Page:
Source: Spoon & Tamago
Gate at Yoshikien, Nara, Japan
Marc Peter Keane in an American landscape architect who spent almost 20 years in Kyoto practicing landscape design. In fact, he was the first foreigner to receive a working visa as a landscape architect. Now back stateside, Keane maintains an office in upstate New York where he designs Japanese gardens for both public and private spaces. It’s hard to think of a better person to serve as a personal guide through 100 of Japan’s Finest Gardens.
Balance at Ryōanji, Kyoto, Japan
Keane spent a good part of 2015 visiting more than 100 Japanese gardens and photographing aspects he felt were particularly revealing about Japanese garden design. The resulting book, “Japanese Garden Notes,” contains some 400 beautiful color photographs of some of Japan’s most notable gardens.
What I particularly enjoyed about the book was that the gardens are divided into 6 sections that look at different elements. Intent & Time studies elements that are intentional (balancing stones) and those that require time (growing moss). Space & Passage discusses the way walls and stepping stones regulate the way we move through those space.
Keane’s book is available through Amazon.
Source: Trends in Japan
Tokyo’s latest retail complex is Ginza Six, which opened in the eponymous district of central Tokyo on the location of the old Matsuzakaya Ginza department store.
The shopping complex, which officially opened on April 20th to a line of 2,500 visitors, includes many high-end brands, restaurants, and even a Noh theater. There is also spectacular art by Yayoi Kusama hanging from the ceiling and other art displays by the likes of teamLab, Shinji Ohmaki, Yuumi Domoto, and more.
Ginza Six is really pulling out all the stops for the opening. In quite the marketing coup, it has even created its own theme song with Tortoise Matsumoto of Ulfuls fame and Ringo Sheena, the successful pop singer who was also part of the team behind the Rio de Janeiro Olympics handover ceremony. While neither of the artists have much overseas name value, this is still undoubtedly an impressive way to launch.
The song, “Menuki-dori” (literally, a busy city street), comes with its own music video, which takes place in a nocturnal Ginza that is …continue reading
Post-March 2011 residents of Japan have become used to a life of preemptive bleeps, emergency apps, and speaker systems issuing warnings about the imminency of an earthquake and possible tsunami. Quite often, after a nervous few seconds, very little materialises. If it does, it’s, what, about 30 seconds later? By comparison then, 10 minutes might appear a chasm of time in which to prepare for an impending emergency. According to a Q&A document released by Japan’s Cabinet Secretariat Civil Protection, 10 minutes is the time it would take for a ballistic missile launched from North Korea (where else?) to reach mainland Japan. (Ballistic missile in Japanese: 弾道ミサイル / dandō misairu)10 minutes then. What’s to be done? Smoke a cigarette and reflect on a life well lived? Make for the bedroom (is 10 minutes enough?). Call the folks back home? Run for the hills? Well, none of the above, according to the Government of Japan, who, for the first time, have issued a set of ‘directives’ in the event of a ballistic missile attack on Japan, in a pamphlet issued by the Cabinet Secretariat entitled; Protecting Ourselves against Armed Attacks and Terrorism. …continue reading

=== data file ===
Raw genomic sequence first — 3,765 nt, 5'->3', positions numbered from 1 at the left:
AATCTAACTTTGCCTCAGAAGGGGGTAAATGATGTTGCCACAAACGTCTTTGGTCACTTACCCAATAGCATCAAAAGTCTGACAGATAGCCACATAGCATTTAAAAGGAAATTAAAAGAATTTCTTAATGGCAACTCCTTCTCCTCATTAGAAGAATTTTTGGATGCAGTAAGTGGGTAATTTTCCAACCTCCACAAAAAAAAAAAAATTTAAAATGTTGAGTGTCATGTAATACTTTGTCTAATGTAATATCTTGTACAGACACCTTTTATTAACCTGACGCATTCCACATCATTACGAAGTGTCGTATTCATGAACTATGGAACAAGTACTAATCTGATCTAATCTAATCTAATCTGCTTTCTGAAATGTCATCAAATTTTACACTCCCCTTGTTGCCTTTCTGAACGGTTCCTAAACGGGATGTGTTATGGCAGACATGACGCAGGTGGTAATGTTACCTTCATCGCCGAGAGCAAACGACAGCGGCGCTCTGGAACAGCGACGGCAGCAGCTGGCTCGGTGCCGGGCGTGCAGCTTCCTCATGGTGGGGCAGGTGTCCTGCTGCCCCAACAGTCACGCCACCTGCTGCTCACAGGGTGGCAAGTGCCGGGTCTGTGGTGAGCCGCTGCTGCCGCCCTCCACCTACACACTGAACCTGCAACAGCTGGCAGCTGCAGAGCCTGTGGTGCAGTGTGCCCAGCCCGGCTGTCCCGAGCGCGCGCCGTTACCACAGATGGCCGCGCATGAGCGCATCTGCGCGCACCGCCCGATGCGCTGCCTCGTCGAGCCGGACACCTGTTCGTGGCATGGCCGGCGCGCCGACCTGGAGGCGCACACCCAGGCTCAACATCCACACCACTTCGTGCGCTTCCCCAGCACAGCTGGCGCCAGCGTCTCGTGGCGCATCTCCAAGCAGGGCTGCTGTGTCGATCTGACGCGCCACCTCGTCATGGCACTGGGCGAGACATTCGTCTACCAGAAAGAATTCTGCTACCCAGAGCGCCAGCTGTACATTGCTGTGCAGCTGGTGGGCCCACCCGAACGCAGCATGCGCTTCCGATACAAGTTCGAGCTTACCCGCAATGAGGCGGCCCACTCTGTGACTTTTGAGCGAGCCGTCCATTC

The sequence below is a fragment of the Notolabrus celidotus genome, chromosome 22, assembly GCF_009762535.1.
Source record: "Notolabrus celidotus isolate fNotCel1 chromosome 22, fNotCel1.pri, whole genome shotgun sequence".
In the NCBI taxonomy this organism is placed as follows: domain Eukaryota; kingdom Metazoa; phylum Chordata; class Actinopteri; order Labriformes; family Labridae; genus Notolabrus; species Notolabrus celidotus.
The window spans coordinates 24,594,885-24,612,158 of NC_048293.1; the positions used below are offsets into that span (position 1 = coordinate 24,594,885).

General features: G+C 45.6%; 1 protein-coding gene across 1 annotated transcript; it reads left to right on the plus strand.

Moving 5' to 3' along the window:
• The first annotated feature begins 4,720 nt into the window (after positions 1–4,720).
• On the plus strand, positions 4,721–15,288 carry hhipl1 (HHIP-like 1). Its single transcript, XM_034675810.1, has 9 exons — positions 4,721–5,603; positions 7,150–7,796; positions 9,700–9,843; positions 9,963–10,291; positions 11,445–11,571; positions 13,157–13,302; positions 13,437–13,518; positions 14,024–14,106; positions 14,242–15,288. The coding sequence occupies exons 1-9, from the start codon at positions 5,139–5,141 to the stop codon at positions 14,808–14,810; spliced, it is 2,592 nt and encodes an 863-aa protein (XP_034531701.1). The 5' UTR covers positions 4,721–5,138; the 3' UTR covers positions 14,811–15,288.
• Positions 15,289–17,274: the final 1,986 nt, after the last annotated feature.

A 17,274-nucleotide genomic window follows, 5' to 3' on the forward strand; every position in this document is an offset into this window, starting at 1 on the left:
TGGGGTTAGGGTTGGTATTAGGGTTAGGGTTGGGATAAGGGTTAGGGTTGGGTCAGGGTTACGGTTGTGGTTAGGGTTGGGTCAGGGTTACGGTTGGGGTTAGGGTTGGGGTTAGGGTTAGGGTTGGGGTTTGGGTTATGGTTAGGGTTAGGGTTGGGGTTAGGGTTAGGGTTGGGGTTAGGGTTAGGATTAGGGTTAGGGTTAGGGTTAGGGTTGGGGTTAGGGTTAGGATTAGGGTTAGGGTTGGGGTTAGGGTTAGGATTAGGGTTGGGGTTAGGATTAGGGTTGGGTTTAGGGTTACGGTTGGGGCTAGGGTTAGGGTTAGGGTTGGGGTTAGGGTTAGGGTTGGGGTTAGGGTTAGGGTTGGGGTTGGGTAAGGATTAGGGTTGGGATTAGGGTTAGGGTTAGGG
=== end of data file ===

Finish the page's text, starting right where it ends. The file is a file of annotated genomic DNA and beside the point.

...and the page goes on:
Source: Gaijin Pot
The first time I noticed that Japanese people are a fan of number codes was on a rainy Saturday evening. I got a text message from my girlfriend asking me if I was going out with her. Being really tired, I wrote back that honestly I was going to spend the night at home with a book. Her reply? “221”.
221? I remember looking at that message for a long time. What could it mean? I know, I thought, it must mean that before we were doing something together “2” and now we had gone from a couple “2” to 2 solos “1”.
Wait a second? Did that mean she wanted to split up with me?!?
In fact, she was using a Japanese code language of numbers. To decipher this language each number corresponds to a sound in the language.
Therefore her message should have been read じじい (a slang phrase for an old man). She was calling me an old guy for not going out with her!
Hmmm, maybe I was happier when I thought she wanted to split …continue reading
One of the most colorful and appealing images of traditional Japan is the graceful paper umbrella. Forty years ago there were almost 10,000 artisans in Japan making umbrellas of oiled paper and bamboo; now very few remain.
A few years ago Jacqueline Ruyak interviewed Shigeta Zenji, an umbrella maker from Obama in Fukui Prefecture.
“I’m working for my health,” laughed Shigeta. “I thought about retiring when I turned eighty-three, but I start to feel all my aches and pains if I don’t work.”
A native of Obama, Shigeta says that he never wanted to make umbrellas. Being the oldest son, however, he had no choice but to follow in his father’s footsteps. He used some tools his father made.
“I always used to envy salaried workers because of their steady incomes, but I guess you could say my work is now my hobby. Now I have the time to enjoy both working and talking with customers.”
Hard times hide in those words. In the 1950’s, when the market for traditional umbrellas all but disappeared, Shigeta watched as the number of active umbrella makers dwindled, forced into retirement or another line of work.
“It was hard, but I see it now as a kind …continue reading